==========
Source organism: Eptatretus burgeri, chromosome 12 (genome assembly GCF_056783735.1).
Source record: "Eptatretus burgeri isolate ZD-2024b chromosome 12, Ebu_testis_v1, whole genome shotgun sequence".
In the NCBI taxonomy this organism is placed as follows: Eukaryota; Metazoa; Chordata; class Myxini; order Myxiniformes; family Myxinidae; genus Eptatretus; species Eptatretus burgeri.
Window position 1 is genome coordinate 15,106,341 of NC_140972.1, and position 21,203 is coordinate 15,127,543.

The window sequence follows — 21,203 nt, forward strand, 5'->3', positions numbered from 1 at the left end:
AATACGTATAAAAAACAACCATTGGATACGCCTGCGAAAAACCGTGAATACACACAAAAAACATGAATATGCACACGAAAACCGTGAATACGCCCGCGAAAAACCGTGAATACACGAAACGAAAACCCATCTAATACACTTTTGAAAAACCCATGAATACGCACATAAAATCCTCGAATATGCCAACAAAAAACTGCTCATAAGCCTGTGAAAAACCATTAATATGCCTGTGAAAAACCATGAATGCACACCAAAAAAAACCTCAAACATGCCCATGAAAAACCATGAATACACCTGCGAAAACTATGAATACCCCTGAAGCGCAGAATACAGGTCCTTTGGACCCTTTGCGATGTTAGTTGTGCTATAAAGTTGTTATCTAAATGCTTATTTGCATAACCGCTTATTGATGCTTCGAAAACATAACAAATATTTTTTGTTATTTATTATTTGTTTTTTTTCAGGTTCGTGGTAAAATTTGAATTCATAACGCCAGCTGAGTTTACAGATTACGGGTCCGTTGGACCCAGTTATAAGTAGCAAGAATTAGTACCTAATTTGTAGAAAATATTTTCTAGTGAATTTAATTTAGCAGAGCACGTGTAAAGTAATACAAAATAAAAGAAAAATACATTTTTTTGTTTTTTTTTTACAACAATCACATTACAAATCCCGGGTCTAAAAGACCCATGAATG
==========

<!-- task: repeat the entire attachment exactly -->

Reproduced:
Source organism: Eptatretus burgeri, chromosome 12 (genome assembly GCF_056783735.1).
Source record: "Eptatretus burgeri isolate ZD-2024b chromosome 12, Ebu_testis_v1, whole genome shotgun sequence".
In the NCBI taxonomy this organism is placed as follows: Eukaryota; Metazoa; Chordata; class Myxini; order Myxiniformes; family Myxinidae; genus Eptatretus; species Eptatretus burgeri.
Window position 1 is genome coordinate 15,106,341 of NC_140972.1, and position 21,203 is coordinate 15,127,543.

The window sequence follows — 21,203 nt, forward strand, 5'->3', positions numbered from 1 at the left end:
AATACGTATAAAAAACAACCATTGGATACGCCTGCGAAAAACCGTGAATACACACAAAAAACATGAATATGCACACGAAAACCGTGAATACGCCCGCGAAAAACCGTGAATACACGAAACGAAAACCCATCTAATACACTTTTGAAAAACCCATGAATACGCACATAAAATCCTCGAATATGCCAACAAAAAACTGCTCATAAGCCTGTGAAAAACCATTAATATGCCTGTGAAAAACCATGAATGCACACCAAAAAAAACCTCAAACATGCCCATGAAAAACCATGAATACACCTGCGAAAACTATGAATACCCCTGAAGCGCAGAATACAGGTCCTTTGGACCCTTTGCGATGTTAGTTGTGCTATAAAGTTGTTATCTAAATGCTTATTTGCATAACCGCTTATTGATGCTTCGAAAACATAACAAATATTTTTTGTTATTTATTATTTGTTTTTTTTCAGGTTCGTGGTAAAATTTGAATTCATAACGCCAGCTGAGTTTACAGATTACGGGTCCGTTGGACCCAGTTATAAGTAGCAAGAATTAGTACCTAATTTGTAGAAAATATTTTCTAGTGAATTTAATTTAGCAGAGCACGTGTAAAGTAATACAAAATAAAAGAAAAATACATTTTTTTGTTTTTTTTTTACAACAATCACATTACAAATCCCGGGTCTAAAAGACCCATGAATG